Thursday, February 28, 2008

The "One Million Signatures Campaign"

Imagine being told to go home before dusk, before you have completed your day's work to be with your family. Every time you return to your office you have to catch up from the previous day, and consequently are always trailing behind your male counterparts. In Iran, this is what the female culture ministry officials and journalists at the state run newspaper and news agency have been asked to do. Don’t be led into believing that this is a novel way to bring in that elusive work-life balance; most Iranian women believe that this is just one way to halt the progress that they have been making over the past few years during the former President Khatami’s liberal rule.

The nation’s women have endured many hardships to try and beat the system. Every woman in her own way has contributed to the remarkable changes that this nation has seen. The "One Million Signature Campaign for Equality"was begun in 2006 in hopes to change laws that treat women with inferiority towards men. Many of the women involved in this operation were arrested but they believe that it would be worth the effort, that one day their fellow countrywomen would live a normal life and have a greater say in Iranian society.

The mullahs (Islamic clergy) of the nation have banned a modern feminist magazine ‘Zanan’, claiming that it was showing women in a bad light! Zanan published articles and stories that promoted women's liberation and denounced their unequal, and sometimes inhumane, treatment. Stories of stoning and public hanging of women continue to do the rounds even to this day. The custom of ‘Hijab’ which mandates a woman to cover her head with a scarf and thus not reveal her hair to the outside world is still the norm, and women that are tired and desire to break the traditional norm are beginning to speak out.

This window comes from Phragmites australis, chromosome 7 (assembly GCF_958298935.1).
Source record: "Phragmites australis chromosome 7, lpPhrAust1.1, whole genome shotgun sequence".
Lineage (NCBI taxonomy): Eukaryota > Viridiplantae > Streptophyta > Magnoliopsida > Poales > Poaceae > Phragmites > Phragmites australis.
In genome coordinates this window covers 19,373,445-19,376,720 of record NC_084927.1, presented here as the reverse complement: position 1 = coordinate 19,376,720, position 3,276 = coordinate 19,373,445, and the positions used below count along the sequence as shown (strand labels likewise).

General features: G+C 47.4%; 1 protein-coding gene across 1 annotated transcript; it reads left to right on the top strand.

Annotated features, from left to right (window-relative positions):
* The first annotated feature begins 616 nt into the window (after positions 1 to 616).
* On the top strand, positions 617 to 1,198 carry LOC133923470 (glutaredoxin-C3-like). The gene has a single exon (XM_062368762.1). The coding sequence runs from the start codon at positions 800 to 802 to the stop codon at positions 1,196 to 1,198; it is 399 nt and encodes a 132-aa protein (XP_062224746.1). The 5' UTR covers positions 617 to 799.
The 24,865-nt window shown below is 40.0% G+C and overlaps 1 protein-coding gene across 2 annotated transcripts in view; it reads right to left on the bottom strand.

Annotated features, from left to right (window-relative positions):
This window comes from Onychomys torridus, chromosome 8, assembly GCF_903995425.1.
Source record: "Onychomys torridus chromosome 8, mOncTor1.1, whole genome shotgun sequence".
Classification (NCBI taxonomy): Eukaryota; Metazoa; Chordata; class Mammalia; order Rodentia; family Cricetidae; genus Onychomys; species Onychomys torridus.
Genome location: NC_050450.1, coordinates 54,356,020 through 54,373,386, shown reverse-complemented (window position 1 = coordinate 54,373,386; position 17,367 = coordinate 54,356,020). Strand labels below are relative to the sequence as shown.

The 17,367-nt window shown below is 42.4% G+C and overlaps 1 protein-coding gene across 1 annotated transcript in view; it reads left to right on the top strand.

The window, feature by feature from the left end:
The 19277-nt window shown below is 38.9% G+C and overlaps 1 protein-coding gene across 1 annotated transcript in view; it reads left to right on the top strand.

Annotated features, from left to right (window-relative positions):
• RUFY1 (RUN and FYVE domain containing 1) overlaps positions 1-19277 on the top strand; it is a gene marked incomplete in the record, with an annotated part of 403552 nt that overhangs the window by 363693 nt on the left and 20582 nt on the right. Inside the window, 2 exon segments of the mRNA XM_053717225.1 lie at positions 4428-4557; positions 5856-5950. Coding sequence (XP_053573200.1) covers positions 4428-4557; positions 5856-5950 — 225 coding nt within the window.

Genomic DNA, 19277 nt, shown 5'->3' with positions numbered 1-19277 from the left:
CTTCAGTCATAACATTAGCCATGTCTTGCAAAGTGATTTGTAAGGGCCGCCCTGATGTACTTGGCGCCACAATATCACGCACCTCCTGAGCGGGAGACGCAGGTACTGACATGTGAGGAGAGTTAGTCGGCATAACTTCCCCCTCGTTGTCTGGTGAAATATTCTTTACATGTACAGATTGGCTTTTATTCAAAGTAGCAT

Things are different in Iran than they have been since the Islamic Revolution in 1979. Iranian women have a far greater presence than women in any other Muslim nation; they vote, drive, work and occupy public offices. Consider this – in 1975 the illiteracy rates for rural women was greater than 90% , while in the urban areas it hovered around 45%. Now the literacy rate has risen to a massive 98% for girls aged between 15 and 24. 80% of the teachers, 33 % of the doctors are women. Parvin Ardalan, a journalist won the International Olof Palme Prize for her contribution to the women’s right groups, and others continue on similar paths to professional recognition and equal rights.

The "One Million Signature Campaign" is one of the many ways to join the fight, and add to the voice against gender inequality around the world. For more information, please visit

-Praveen Sequeira

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